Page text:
Chargers’ Ty Long overcame a sick feeling in his NFL debut
He knew Friday that he likely would be kicking as well as punting in his NFL debut.
So how did Ty Long prepare for this dream chance?
“Trying not to throw up yesterday and this morning,” he said Sunday. “Once I got on the field, I was fine. It’s when you don’t have control of anything and you’re thinking of the opportunity. … I’ll be honest with you, I almost threw up a few times.”
Filling in for the injured Michael Badgley, Long converted all three of his extra-point attempts and also made a 40-yard field goal. In his real job, be punted twice for an average of 49 yards.
Badgley suffered a groin injury toward the end of last week and originally was listed as questionable. He was downgraded to doubtful Saturday and then was inactive Sunday.
Coach Anthony Lynn said he was unsure of the severity of Badgley’s injury but noted that the team will be cautious.
Austin Ekeler scores on a seven-yard run in overtime as the Chargers fend off a furious rally by the Colts to open the season with a 30-24 victory.
“You just can’t rush that because it is something that can linger all year,” he said. “It’s pretty risky going into a game with one kicker … so we can’t get Michael back soon enough.”
Long, 26, won the punting job in training camp after the Chargers signed him out of the CFL. In the past two seasons with the B.C. Lions, he punted and kicked.
So, though he wasn’t expecting to do both for the Chargers until he learned of Badgley’s situation, Long said he was prepared.
“This felt more normal to me than not doing it,” he said. “I had my warmup all planned out. Same thing I’ve been doing for two years. It helped out a ton.”
Oddly, it was Indianapolis that had kicking issues Sunday. Adam Vinatieri, a 46-year-old veteran and the NFL’s all-time leader in points, missed two field goals and an extra point.
In a game that ended in overtime, those were seven points the Colts could have used.
“There were a few things that didn’t go our way, but the majority of them were my lousy kicking,” Vinatieri said. “I totally let them down.”
The Chargers were perfect on a day when they had a kicker and long snapper (Cole Mazza) making their NFL debuts and a holder (Tyrod Taylor) who had never held in a game previously.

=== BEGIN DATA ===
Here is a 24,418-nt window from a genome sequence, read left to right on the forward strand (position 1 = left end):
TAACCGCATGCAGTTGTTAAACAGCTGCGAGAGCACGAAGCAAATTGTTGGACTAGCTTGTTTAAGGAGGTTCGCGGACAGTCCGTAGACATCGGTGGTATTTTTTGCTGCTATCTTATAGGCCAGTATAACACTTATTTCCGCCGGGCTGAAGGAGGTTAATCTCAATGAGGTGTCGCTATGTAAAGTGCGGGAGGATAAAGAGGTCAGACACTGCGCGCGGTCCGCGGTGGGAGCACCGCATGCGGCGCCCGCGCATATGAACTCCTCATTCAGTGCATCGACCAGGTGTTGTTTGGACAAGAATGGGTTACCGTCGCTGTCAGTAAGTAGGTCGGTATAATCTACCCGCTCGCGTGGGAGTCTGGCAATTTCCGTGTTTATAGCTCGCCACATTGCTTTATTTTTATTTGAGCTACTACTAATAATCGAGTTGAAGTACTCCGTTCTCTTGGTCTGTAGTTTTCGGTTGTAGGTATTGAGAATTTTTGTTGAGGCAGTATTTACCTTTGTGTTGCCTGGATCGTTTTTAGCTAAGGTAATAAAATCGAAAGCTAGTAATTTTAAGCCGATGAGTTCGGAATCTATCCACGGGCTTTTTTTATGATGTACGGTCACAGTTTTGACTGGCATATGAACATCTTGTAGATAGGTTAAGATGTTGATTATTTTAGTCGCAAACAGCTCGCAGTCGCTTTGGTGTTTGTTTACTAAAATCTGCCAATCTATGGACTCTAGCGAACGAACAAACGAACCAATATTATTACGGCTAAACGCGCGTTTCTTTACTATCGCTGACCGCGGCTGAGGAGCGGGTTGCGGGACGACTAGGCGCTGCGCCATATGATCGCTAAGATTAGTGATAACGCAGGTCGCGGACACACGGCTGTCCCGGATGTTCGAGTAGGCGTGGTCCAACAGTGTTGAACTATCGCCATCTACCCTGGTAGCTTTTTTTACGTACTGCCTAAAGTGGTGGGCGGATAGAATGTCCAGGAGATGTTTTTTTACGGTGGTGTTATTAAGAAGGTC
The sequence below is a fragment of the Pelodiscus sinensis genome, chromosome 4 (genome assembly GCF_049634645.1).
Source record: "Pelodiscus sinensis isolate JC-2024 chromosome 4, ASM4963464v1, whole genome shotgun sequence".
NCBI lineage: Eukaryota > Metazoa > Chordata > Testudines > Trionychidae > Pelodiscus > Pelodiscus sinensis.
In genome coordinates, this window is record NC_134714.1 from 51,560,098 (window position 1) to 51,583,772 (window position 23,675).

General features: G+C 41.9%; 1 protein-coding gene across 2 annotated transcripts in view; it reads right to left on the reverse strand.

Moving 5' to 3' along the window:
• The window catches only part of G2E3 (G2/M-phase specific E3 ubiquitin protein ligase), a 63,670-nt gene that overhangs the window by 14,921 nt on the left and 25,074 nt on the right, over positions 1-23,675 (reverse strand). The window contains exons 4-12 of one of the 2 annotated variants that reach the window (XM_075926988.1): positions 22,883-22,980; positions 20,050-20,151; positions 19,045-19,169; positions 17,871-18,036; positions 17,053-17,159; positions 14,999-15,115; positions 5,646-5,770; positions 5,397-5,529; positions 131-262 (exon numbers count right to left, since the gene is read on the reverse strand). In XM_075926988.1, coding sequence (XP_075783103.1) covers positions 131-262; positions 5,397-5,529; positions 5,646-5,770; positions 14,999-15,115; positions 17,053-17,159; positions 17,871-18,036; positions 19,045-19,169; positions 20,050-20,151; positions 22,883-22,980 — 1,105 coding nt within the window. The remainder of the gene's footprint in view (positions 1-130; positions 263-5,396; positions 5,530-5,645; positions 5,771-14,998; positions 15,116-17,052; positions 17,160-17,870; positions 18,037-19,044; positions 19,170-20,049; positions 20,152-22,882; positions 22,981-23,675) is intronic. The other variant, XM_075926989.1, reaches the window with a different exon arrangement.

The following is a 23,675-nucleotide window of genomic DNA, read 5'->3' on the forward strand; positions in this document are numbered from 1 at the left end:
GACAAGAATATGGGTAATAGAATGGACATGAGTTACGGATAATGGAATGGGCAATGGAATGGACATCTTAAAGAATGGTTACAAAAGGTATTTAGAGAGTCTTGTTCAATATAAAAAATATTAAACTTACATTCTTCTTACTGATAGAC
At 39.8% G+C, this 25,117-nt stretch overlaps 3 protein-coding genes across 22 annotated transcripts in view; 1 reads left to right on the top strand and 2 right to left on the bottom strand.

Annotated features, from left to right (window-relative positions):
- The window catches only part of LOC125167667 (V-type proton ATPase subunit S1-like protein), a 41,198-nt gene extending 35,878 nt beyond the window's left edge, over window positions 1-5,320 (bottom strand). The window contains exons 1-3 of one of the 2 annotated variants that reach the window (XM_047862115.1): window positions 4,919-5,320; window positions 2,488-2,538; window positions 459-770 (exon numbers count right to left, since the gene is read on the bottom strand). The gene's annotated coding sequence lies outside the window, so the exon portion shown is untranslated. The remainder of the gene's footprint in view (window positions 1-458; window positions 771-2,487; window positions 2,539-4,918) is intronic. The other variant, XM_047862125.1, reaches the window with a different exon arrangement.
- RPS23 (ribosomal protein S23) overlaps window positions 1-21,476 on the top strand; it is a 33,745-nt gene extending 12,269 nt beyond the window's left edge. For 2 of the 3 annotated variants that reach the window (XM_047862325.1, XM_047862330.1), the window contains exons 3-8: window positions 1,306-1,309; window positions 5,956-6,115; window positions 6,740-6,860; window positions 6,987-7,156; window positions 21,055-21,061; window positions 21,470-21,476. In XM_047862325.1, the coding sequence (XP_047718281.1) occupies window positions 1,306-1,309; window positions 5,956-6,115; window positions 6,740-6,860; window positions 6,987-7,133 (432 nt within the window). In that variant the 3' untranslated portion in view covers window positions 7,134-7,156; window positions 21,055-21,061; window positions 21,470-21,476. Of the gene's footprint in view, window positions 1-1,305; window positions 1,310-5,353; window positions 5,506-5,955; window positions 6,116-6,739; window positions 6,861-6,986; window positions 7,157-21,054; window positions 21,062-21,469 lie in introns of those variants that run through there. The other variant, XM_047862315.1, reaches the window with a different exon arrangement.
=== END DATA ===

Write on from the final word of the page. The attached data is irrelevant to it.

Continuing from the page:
The Chargers lost cornerback Michael Davis to a hamstring injury in the first quarter and he did not return. He’ll be re-evaluated Monday. Davis was replaced by Brandon Facyson, an undrafted free agent a year ago who was celebrating his 25th birthday Sunday.
Immediately after Facyson entered the game, Colts quarterback Jacoby Brissett threw in his direction and continued to do so over the remainder of the afternoon.
“You can’t take it personally,” Facyson said. “Couple plays I felt I should have made. Have to keep fighting. They get paid, they’re gonna make plays. Have to learn from the good things, the mistakes and build from there.”
Desmond King’s muffed punt late in the third quarter did not cost the Chargers — Vinatieri missed a 29-yard field goal after the turnover — but it forced the Chargers defense to remain on the field for six more plays.
King drifted toward the right sideline and was battling the sun as he closed on Rigoberto Sanchez’s high-hang-time kick. A fair catch seemed in order, but King instead tried to field the ball on the run, bobbling it and absorbing a hit to the helmet before George Odum recovered at the Chargers’ 27.
Thomas Davis showed his veteran leadership in the Chargers’ win over the Colts, but the defense struggled at junctures throughout the game.
“I didn’t want to fair catch it because I thought my blockers would pick guys up,” said King, who returned in the game after a visit to the medical tent. “I probably should have got to my spot before I started to look to see who was coming. I was trying to track the ball and see who was coming at the same time.”
Lynn said he would have preferred that King play it safe in that situation.
“I know he’s trying to make a play,” Lynn said. “He’s a playmaker. But sometimes you have to fair catch and just take the ball where they punt it.”
Tight end Hunter Henry, in his first meaningful action since December 2017, had four second-half receptions for 60 yards, including a 13-yarder over the middle to convert a third-and-three on a third-quarter scoring drive and a 17-yarder on the Chargers’ game-winning drive.
The 6-foot-5, 250-pound Henry sat out nearly all of 2018 after undergoing surgery to repair a torn knee ligament but returned to play sparingly in the season-ending playoff loss to New England.
“After that first drive of the game, I felt pretty comfortable,” he said. “I was ready to get that first ball. It didn’t come until first half, but that’s the flow of the game sometimes.”
The Chargers lost wide receiver Mike Williams late because of a knee injury. Afterward, he said he was fine and didn’t expect to miss any time. … Defensive lineman Damion Square suffered a dislocated pinky. … Lynn on Trent Scott, the second-year pro who made his starting debut at left tackle: “I think he got better as the game went on and that was really encouraging. I like what I saw from him in the second half, but he did have some struggles early.”
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